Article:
As recently published on our Talking Recovery blog, if a company owns property and that company is dissolved from the register at Companies House, what happens to the land it owns? The short answer is that it becomes ‘bona vacantia’ (literally ‘vacant goods’) and vests in the Crown.

But what happens next if the property is subject to an outstanding legal charge in favour of a secured creditor?  Whilst the power of sale can still be exercised, it has generally been necessary to inform the treasury solicitor and seek consent to the sale, even if there was to be a shortfall against the secured debt. This inevitably increased both the time taken to sell and related costs.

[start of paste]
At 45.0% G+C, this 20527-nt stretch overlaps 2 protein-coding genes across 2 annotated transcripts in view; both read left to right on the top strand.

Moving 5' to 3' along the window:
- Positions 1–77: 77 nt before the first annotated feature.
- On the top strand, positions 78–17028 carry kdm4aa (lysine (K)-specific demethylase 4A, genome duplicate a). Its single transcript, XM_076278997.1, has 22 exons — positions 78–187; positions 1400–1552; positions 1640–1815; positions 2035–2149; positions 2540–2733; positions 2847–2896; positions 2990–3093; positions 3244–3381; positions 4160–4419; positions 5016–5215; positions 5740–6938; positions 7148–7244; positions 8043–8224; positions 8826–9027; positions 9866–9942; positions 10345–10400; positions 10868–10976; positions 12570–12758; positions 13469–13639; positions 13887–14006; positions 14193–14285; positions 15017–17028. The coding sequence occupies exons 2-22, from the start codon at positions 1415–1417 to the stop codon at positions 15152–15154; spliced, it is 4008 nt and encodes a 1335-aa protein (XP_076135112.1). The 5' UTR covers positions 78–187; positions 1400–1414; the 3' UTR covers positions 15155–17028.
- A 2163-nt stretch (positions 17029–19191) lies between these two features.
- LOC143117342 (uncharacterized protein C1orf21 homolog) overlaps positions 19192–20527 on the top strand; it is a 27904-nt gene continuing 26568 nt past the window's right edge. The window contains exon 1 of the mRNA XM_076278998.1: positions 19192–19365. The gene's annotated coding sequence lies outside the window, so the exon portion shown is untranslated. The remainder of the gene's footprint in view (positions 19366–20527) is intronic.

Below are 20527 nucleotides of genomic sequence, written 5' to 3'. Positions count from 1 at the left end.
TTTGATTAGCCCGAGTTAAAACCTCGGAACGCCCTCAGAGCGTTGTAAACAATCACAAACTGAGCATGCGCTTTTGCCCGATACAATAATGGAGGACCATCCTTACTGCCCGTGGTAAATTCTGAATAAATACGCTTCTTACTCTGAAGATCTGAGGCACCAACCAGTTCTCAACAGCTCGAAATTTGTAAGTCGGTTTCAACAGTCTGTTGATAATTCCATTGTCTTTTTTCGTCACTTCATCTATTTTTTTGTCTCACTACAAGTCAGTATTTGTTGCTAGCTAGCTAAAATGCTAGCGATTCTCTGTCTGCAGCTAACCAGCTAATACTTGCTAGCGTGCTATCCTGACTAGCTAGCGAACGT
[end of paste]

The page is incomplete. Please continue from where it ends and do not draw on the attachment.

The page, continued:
Good news

The good news for secured creditors in the above scenario is that the Bona Vacantia Department of the Government Legal Department has now set out new guidelines, specifying a new procedure for dealing with these cases which will be trialled as of 1 July 2015.

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This blog is intended only as a synopsis of certain recent developments. If any matter referred to in this blog is sought to be relied upon, further advice should be obtained.